Know more

About cookies

What is a "cookie"?

A "cookie" is a piece of information, usually small and identified by a name, which may be sent to your browser by a website you are visiting. Your web browser will store it for a period of time, and send it back to the web server each time you log on again.

Different types of cookies are placed on the sites:

  • Cookies strictly necessary for the proper functioning of the site
  • Cookies deposited by third party sites to improve the interactivity of the site, to collect statistics

Learn more about cookies and how they work

The different types of cookies used on this site

Cookies strictly necessary for the site to function

These cookies allow the main services of the site to function optimally. You can technically block them using your browser settings but your experience on the site may be degraded.

Furthermore, you have the possibility of opposing the use of audience measurement tracers strictly necessary for the functioning and current administration of the website in the cookie management window accessible via the link located in the footer of the site.

Technical cookies

Name of the cookie


Shelf life

CAS and PHP session cookies

Login credentials, session security



Saving your cookie consent choices

12 months

Audience measurement cookies (AT Internet)

Name of the cookie


Shelf life


Trace the visitor's route in order to establish visit statistics.

13 months


Store the anonymous ID of the visitor who starts the first time he visits the site

13 months


Identify the numbers (unique identifiers of a site) seen by the visitor and store the visitor's identifiers.

13 months

About the AT Internet audience measurement tool :

AT Internet's audience measurement tool Analytics is deployed on this site in order to obtain information on visitors' navigation and to improve its use.

The French data protection authority (CNIL) has granted an exemption to AT Internet's Web Analytics cookie. This tool is thus exempt from the collection of the Internet user's consent with regard to the deposit of analytics cookies. However, you can refuse the deposit of these cookies via the cookie management panel.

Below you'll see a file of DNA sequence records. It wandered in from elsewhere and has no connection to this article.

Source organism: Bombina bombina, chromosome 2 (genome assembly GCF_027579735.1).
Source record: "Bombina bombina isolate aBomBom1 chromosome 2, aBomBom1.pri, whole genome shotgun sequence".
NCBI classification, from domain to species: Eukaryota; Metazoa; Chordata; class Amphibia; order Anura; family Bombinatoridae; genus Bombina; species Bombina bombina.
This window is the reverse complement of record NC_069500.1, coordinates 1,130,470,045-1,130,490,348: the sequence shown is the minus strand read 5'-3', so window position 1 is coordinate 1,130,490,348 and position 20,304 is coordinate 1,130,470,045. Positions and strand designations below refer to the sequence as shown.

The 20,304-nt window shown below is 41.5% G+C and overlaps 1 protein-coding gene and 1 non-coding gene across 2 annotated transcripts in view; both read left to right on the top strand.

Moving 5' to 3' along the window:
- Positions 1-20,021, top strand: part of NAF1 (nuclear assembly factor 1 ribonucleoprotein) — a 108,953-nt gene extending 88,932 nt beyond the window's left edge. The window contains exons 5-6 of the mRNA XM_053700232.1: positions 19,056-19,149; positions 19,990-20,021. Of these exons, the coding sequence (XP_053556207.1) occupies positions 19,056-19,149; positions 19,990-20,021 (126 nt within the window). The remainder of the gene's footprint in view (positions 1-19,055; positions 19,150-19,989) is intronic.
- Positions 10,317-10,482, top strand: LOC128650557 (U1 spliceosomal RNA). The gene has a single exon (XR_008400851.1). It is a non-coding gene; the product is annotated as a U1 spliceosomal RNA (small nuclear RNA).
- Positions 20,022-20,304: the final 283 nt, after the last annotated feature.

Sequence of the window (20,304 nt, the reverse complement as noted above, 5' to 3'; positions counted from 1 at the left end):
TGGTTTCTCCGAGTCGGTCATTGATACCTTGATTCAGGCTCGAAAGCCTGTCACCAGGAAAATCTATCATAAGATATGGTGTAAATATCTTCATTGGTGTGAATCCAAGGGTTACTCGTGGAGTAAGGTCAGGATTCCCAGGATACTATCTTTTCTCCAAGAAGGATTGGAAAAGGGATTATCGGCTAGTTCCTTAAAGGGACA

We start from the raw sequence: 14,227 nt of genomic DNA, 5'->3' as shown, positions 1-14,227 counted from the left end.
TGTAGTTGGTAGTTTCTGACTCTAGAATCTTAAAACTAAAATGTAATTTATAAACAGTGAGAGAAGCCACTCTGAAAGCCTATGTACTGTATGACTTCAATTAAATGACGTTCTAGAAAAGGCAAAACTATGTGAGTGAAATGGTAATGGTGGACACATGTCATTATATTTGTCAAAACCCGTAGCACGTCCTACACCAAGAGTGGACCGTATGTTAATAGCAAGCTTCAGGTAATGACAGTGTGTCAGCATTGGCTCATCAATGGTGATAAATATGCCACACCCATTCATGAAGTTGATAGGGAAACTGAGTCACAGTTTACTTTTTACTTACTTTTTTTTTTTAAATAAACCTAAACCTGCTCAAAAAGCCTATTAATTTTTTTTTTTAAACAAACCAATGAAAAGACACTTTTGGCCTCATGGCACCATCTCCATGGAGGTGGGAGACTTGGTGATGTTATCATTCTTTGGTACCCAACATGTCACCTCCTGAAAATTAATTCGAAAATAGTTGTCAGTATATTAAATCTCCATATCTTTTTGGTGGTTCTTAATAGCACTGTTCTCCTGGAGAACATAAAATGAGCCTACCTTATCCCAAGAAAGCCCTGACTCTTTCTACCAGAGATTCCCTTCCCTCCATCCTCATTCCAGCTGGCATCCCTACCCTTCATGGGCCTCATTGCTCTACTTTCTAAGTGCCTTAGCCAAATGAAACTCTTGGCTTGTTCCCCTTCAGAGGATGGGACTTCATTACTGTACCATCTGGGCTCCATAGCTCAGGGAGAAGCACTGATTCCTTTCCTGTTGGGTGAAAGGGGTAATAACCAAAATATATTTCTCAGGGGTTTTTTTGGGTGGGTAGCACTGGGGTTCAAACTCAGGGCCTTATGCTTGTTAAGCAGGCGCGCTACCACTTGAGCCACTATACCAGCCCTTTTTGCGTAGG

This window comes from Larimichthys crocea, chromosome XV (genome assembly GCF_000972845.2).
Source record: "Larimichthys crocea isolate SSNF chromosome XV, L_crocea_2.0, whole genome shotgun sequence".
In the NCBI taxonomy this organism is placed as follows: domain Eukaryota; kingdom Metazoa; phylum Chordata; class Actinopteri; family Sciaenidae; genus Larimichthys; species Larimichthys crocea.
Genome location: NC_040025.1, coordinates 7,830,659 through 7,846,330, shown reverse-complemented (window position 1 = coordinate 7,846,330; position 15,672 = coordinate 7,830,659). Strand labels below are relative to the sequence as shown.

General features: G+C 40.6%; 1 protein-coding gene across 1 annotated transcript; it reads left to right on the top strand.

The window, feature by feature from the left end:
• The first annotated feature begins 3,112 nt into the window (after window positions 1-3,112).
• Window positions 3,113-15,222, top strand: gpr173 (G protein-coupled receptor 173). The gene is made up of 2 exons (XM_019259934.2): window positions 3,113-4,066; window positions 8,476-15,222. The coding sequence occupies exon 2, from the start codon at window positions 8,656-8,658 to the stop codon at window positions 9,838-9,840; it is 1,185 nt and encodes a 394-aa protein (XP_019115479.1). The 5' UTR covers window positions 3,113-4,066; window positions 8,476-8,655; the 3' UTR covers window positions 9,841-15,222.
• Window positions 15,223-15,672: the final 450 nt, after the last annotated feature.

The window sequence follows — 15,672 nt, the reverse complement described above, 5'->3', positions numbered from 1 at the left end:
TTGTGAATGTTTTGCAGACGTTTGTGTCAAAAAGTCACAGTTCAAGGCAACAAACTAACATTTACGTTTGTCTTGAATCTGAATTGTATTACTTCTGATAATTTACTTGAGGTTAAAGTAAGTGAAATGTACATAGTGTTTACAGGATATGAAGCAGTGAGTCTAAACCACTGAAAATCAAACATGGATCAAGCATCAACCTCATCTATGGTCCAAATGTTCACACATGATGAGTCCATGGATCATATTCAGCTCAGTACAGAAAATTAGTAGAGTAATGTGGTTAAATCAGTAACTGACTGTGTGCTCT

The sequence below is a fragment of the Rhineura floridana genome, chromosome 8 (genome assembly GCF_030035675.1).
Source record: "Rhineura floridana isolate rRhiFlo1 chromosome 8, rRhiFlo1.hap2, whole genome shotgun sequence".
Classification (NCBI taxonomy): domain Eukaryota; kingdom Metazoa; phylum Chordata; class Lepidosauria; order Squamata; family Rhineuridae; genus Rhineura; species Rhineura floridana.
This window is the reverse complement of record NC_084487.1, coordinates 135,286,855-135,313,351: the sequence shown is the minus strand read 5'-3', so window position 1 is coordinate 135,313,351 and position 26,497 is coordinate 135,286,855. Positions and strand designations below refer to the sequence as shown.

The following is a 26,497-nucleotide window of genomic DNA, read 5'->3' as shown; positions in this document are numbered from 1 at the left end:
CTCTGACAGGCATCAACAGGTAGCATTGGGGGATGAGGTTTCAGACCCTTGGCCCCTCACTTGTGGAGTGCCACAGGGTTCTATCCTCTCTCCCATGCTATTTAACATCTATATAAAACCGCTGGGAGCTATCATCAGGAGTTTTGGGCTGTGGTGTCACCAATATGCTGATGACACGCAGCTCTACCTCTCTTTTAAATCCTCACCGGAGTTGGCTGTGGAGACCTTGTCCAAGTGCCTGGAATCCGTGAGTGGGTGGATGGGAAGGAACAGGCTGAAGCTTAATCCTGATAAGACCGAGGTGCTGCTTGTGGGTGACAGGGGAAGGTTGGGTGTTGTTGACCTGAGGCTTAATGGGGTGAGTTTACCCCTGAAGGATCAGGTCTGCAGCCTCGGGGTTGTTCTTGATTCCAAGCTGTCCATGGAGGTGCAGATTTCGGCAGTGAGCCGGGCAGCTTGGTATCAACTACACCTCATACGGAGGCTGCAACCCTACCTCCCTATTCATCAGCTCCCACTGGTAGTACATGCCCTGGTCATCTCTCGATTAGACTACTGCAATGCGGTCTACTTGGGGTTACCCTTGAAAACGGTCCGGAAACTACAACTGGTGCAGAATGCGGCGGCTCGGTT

Good to know:

  • The data collected are not cross-checked with other processing operations
  • The deposited cookie is only used to produce anonymous statistics
  • The cookie does not allow the user's navigation on other sites to be tracked.

Third party cookies to improve the interactivity of the site

This site relies on certain services provided by third parties which allow :

  • to offer interactive content;
  • improve usability and facilitate the sharing of content on social networks;
  • view videos and animated presentations directly on our website;
  • protect form entries from robots;
  • monitor the performance of the site.

These third parties will collect and use your browsing data for their own purposes.

How to accept or reject cookies

When you start browsing an eZpublish site, the appearance of the "cookies" banner allows you to accept or refuse all the cookies we use. This banner will be displayed as long as you have not made a choice, even if you are browsing on another page of the site.

You can change your choices at any time by clicking on the "Cookie Management" link.

You can manage these cookies in your browser. Here are the procedures to follow: Firefox; Chrome; Explorer; Safari; Opera

For more information about the cookies we use, you can contact INRAE's Data Protection Officer by email at or by post at :


24, chemin de Borde Rouge -Auzeville - CS52627 31326 Castanet Tolosan cedex - France

Last update: May 2021

Menu Logo Principal Clermont Auvergne University


Joint Research Unit 1095 Genetics, Diversity and Ecophysiology of Cereals

Axis 3 - Exploring the UPR pathway in relation to protein maturation

The various stages of protein maturation and folding involve glycosylations and the formation of disulfide bridges that begin in the endoplasmic reticulum (ER). These processes can be impacted by environmental conditions, such as high temperatures, and can alter protein maturation, leading to a modification of the gluten network. When the ER is stressed by too many malformed proteins, a cellular regulation pathway, called the Unfolded Protein Response (UPR), is activated. The objective is to study the involvement of this pathway in the maturation of storage proteins. To do this, we are evaluating the level of expression of the UPR pathway genes in lines that are contrasted for the size of the polymers that will be identified (GlutNSafe FSOV project). Eventually, these genes could serve as biomarkers for phenotyping the effect of high temperatures on the maturation of storage proteins.


In eukaryotes, it is estimated that about 1/3 of the total protein corresponds to secreted or membrane proteins. The synthesis of this class of proteins begins in the cytoplasm and continues in the endoplasmic reticulum (ER) where these proteins undergo correct maturation and folding steps. Abiotic stresses, such as heat stress, lead to an accumulation of unfolded or misfolded proteins leading to ER stress. In response to this stress, the cell reacts, on the one hand by increasing the production of chaperone proteins and on the other hand by limiting the flow of proteins arriving in the ER via a proteolysis phenomenon called ER-Associated-Degradation (ERAD).